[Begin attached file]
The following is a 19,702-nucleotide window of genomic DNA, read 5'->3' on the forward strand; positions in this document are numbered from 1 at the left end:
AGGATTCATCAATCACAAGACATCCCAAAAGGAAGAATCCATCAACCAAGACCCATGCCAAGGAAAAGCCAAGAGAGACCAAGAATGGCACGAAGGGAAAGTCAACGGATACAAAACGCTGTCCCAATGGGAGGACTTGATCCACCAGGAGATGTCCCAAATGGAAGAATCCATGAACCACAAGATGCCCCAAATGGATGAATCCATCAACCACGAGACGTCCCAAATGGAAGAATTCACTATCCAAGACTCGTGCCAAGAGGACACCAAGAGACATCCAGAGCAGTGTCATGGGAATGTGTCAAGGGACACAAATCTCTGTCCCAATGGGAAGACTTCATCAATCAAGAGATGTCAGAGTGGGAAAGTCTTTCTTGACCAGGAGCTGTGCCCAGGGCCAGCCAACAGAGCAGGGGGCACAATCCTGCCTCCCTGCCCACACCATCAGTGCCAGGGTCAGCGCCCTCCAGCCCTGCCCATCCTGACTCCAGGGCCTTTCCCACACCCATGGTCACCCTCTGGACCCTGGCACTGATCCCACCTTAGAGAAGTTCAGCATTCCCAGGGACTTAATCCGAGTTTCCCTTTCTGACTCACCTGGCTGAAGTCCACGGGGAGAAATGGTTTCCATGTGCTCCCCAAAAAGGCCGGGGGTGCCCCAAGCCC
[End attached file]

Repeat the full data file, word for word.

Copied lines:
The following is a 19,702-nucleotide window of genomic DNA, read 5'->3' on the forward strand; positions in this document are numbered from 1 at the left end:
AGGATTCATCAATCACAAGACATCCCAAAAGGAAGAATCCATCAACCAAGACCCATGCCAAGGAAAAGCCAAGAGAGACCAAGAATGGCACGAAGGGAAAGTCAACGGATACAAAACGCTGTCCCAATGGGAGGACTTGATCCACCAGGAGATGTCCCAAATGGAAGAATCCATGAACCACAAGATGCCCCAAATGGATGAATCCATCAACCACGAGACGTCCCAAATGGAAGAATTCACTATCCAAGACTCGTGCCAAGAGGACACCAAGAGACATCCAGAGCAGTGTCATGGGAATGTGTCAAGGGACACAAATCTCTGTCCCAATGGGAAGACTTCATCAATCAAGAGATGTCAGAGTGGGAAAGTCTTTCTTGACCAGGAGCTGTGCCCAGGGCCAGCCAACAGAGCAGGGGGCACAATCCTGCCTCCCTGCCCACACCATCAGTGCCAGGGTCAGCGCCCTCCAGCCCTGCCCATCCTGACTCCAGGGCCTTTCCCACACCCATGGTCACCCTCTGGACCCTGGCACTGATCCCACCTTAGAGAAGTTCAGCATTCCCAGGGACTTAATCCGAGTTTCCCTTTCTGACTCACCTGGCTGAAGTCCACGGGGAGAAATGGTTTCCATGTGCTCCCCAAAAAGGCCGGGGGTGCCCCAAGCCC